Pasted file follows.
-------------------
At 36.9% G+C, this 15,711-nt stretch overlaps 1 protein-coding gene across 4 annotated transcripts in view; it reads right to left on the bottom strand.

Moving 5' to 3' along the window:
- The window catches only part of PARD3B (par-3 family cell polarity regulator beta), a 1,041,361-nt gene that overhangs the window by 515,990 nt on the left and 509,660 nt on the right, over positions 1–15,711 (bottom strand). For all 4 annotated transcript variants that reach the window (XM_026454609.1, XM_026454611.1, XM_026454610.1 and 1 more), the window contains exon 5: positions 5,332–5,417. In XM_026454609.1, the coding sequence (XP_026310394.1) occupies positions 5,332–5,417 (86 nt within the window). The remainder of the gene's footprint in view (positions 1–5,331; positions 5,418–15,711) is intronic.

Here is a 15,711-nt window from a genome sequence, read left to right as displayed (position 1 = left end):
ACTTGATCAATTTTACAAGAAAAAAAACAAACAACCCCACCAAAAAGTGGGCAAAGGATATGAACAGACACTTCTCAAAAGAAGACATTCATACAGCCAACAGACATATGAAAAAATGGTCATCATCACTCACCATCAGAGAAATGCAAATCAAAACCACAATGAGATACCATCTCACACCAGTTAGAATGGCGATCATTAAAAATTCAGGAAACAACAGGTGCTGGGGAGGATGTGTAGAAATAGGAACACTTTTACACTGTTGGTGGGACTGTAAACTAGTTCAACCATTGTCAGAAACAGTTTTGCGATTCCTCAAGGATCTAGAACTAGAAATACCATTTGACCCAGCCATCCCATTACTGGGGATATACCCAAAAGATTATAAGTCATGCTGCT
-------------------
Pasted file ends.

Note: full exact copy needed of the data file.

At 36.9% G+C, this 15,711-nt stretch overlaps 1 protein-coding gene across 4 annotated transcripts in view; it reads right to left on the bottom strand.

Moving 5' to 3' along the window:
- The window catches only part of PARD3B (par-3 family cell polarity regulator beta), a 1,041,361-nt gene that overhangs the window by 515,990 nt on the left and 509,660 nt on the right, over positions 1–15,711 (bottom strand). For all 4 annotated transcript variants that reach the window (XM_026454609.1, XM_026454611.1, XM_026454610.1 and 1 more), the window contains exon 5: positions 5,332–5,417. In XM_026454609.1, the coding sequence (XP_026310394.1) occupies positions 5,332–5,417 (86 nt within the window). The remainder of the gene's footprint in view (positions 1–5,331; positions 5,418–15,711) is intronic.

Here is a 15,711-nt window from a genome sequence, read left to right as displayed (position 1 = left end):
ACTTGATCAATTTTACAAGAAAAAAAACAAACAACCCCACCAAAAAGTGGGCAAAGGATATGAACAGACACTTCTCAAAAGAAGACATTCATACAGCCAACAGACATATGAAAAAATGGTCATCATCACTCACCATCAGAGAAATGCAAATCAAAACCACAATGAGATACCATCTCACACCAGTTAGAATGGCGATCATTAAAAATTCAGGAAACAACAGGTGCTGGGGAGGATGTGTAGAAATAGGAACACTTTTACACTGTTGGTGGGACTGTAAACTAGTTCAACCATTGTCAGAAACAGTTTTGCGATTCCTCAAGGATCTAGAACTAGAAATACCATTTGACCCAGCCATCCCATTACTGGGGATATACCCAAAAGATTATAAGTCATGCTGCT